Thursday, December 01, 2011

the inherent contradiction of stasism

This quote of the day from Samizdata is both accurate and pithy: 

  • "“Green” will never be quite the same after Obama. When Solyndra and its affiliated scandals are at last fully brought into the light of day, we will see the logical reification of Climategate I & II, Al Gore’s hucksterism, and Van Jones’s lunacy. How ironic that the more Obama tried to stop drilling in the West, offshore, and in Alaska, as well as stopping the Canadian pipeline, the more the American private sector kept finding oil and gas despite rather than because of the U.S. government. How further ironic that the one area that Obama felt was unnecessary for, or indeed antithetical to, America’s economic recovery — vast new gas and oil finds — will soon turn out to be America’s greatest boon in the last 20 years. While Obama and Energy Secretary Chu still insist on subsidizing money-losing wind and solar concerns, we are in the midst of a revolution that, within 20 years, will reduce or even end the trade deficit, help pay off the national debt, create millions of new jobs, and turn the Western Hemisphere into the new Persian Gulf. The American petroleum revolution can be delayed by Obama, but it cannot be stopped." Victor Davis Hanson.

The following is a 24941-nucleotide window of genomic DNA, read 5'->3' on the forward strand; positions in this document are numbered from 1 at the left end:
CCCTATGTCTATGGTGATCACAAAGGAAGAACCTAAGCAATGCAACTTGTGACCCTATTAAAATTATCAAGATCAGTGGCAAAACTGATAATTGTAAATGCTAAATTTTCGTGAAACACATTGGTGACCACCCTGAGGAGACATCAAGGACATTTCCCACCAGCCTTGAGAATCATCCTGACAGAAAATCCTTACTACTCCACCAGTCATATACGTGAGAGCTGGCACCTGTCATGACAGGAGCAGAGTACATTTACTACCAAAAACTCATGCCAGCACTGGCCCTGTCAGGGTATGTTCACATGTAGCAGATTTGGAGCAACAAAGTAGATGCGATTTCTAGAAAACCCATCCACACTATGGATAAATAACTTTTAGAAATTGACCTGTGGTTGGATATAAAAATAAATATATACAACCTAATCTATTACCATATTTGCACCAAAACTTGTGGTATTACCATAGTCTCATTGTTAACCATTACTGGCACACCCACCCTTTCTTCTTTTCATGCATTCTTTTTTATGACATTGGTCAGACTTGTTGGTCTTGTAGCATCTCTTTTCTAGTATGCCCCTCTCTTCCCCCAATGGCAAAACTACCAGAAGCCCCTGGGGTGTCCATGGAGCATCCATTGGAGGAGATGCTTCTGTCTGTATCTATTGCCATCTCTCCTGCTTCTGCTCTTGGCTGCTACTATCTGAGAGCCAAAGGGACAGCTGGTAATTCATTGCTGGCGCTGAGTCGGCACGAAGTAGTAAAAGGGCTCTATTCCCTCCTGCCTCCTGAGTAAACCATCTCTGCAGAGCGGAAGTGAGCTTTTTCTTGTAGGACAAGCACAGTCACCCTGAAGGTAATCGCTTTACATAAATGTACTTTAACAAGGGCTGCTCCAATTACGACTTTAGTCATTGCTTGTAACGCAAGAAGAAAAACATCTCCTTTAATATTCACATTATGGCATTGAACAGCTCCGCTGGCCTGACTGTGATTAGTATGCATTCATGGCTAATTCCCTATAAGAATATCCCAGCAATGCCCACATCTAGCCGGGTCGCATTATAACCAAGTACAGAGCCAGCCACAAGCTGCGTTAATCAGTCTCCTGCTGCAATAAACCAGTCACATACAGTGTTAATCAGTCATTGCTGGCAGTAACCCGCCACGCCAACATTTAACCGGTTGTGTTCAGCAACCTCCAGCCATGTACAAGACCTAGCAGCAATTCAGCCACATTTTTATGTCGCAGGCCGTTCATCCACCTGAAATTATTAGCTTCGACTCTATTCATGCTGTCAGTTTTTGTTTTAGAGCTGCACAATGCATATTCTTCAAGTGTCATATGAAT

Once more we see an example of progress despite stasis intervention and interference from government.  How much better off and how much quicker would prosperity extend to all if government was more dynamist and undertook to get with the program, instead of always needing to be the program  and/or to curtail the very engine of innovation that drives progress?

At this juncture one of my more engaged and educated students would usually chime in with the perceived central flaw of my question, which is of course the presumption of an inherent contradiction within capitalism.  Supposedly, capitalism is incapable of compassion and is inherently doomed to contradict itself into demise and failure.  Theory, not practice mind you but a good polemic nevertheless.

Those that hide behind this canard are also those that fail to see the even more glaring inherent contradiction of stasist governance, in practice, namely:
  • It takes a capitalist country to afford a communist government. For communism’s best results, the country it rules should be free enterprise. Wealth that hasn’t been created cannot be redistributed, no matter how much a government needs it.
  •  All governments are communist. Please, relax. What I mean is that all governments expect to be recompensed, not according to the value of their contributions to society, but according to their needs.
  • For a government to derive maximum benefit from the communist formula “to each according to his needs,” it’s better for the economy not to be communist. If it is, it might not be able to meet the government’s needs.
Once again, the difference between theory and practice is larger in practice than in theory.